Mr Reynolds statement in the dail “was his answer to the allegation” .An Article omitting all reference to his statement could not be” fair and accurate report of proceedings “in the Dail.18
Responsible journalism means “Publisher responds fairly and reasonable in gathering and publishing the information and whether the conduct of the journalism met the standard of care that a reasonable publisher would take to verify the information published.19
By Lord Nicholas pointed ten codes to satisfy the responsible journalism in his judgement .They were
“1.seriousness of allegation-serious allegation will be protected rather than trivial allegations.
2. Nature of information- which concern about public matter.
3. Source of information-is to see such information is true in nature.
4. Steps taken to verify the information , was the publisher put effort to elucidate the information from other side of their story.
5. Status of the information is to verify the allegation was old or new one or whether it was raised by someone and got fail.
6 . The Urgency of the matter is the news perishable one and paper must compete to be first with the news.
7. Whether comment was sought from claimant is whether to see the other side by keeping allegations before the claimant and point out
How or why the allegations might be untrue which give protection to publisher.
8. And to see, whether the articles contained the gist of the claimant side of the story.
9. Tone of the article where by Lord Nicholas “A newspaper can raise queries or call for an investigations.”It need not adopt allegations as statement of fact.
10. Circumstances of the publication where the allegation should be brought to the public attention “as quickly as possible”. These are the codes for the responsible journalism .From the Reynolds case Lord J Nicholas laid down these codes, where the publisher was failed to comply these codes.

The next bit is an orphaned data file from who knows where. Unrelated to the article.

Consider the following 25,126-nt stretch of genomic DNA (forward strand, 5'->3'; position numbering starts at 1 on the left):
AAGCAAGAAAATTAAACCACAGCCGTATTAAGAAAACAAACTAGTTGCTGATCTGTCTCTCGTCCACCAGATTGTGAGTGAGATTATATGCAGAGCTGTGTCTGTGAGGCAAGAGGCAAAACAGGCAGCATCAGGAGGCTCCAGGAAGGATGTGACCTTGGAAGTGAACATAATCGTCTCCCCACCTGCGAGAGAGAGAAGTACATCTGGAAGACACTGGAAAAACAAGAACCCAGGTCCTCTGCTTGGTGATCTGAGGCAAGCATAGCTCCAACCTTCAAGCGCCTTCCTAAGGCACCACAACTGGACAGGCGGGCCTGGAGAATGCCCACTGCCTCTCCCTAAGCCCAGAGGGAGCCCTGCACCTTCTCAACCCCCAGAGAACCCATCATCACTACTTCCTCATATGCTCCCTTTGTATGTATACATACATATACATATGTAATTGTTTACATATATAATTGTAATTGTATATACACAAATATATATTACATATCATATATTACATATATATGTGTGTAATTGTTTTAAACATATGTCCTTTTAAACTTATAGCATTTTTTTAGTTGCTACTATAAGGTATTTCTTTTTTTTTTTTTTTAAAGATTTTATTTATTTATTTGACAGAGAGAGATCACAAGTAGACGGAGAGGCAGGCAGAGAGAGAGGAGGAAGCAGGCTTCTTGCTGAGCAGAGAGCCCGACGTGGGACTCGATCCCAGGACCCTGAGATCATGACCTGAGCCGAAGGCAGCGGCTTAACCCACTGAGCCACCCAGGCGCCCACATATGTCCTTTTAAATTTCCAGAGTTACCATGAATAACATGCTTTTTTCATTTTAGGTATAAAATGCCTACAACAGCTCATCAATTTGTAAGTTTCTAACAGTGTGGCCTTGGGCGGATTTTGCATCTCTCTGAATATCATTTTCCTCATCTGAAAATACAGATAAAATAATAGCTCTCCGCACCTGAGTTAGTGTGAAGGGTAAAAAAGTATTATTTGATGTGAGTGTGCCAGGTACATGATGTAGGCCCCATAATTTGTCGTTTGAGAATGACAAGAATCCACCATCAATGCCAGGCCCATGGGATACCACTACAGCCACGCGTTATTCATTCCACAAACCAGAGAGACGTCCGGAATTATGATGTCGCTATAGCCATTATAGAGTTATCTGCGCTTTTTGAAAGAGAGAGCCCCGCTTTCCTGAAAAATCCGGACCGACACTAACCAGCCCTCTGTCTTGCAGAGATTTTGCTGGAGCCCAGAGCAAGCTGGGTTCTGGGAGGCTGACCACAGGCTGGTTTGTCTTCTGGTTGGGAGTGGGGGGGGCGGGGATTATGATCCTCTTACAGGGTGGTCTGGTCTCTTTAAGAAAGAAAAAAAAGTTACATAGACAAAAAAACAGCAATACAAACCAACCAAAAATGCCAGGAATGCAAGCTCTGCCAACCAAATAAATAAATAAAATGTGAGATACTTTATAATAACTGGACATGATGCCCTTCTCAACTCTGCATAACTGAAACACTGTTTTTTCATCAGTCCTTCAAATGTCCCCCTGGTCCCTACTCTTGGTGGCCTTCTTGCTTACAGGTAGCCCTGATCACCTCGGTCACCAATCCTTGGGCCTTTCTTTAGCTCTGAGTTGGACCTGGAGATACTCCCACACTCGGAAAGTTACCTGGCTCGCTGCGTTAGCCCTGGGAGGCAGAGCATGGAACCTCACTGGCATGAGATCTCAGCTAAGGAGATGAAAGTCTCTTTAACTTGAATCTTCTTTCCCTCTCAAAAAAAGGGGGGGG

Rights to Reputation and Freedom of Expression:
European convention on Human Rights Art 8 states about the rights to respect for one's private life and Art 10 about the right to freedom of expression. Regarding these articles, Art 10 is not an absolute right which is subjected to certain restrictions.
By L Nicholas” Protection of reputation is not a matter of importance only to the affected individual and family and conducive to the public good .It is in the public interest that the reputation of public figures should not be debased falsely.21Thus in Reynolds case, Art 8 overlaps the Art 10 where the Times failed to show the absence of maice, where the Mr Reynolds had a right to protect his reputation.
From the above statement, the outcome of Reynolds defence are whether the publisher is entitled for qualified privilege .If so whether the publisher acted in Responsible Journalism or the Art 10 of the European convention on Human Rights is valuable than the Art 8 of the European convention of the human rights .The results are Times failed in qualified privilege and not in responsible journalism .Moreover European convention on Human rights, Art 8 dominate over the Art 10 of European convention on Human rights.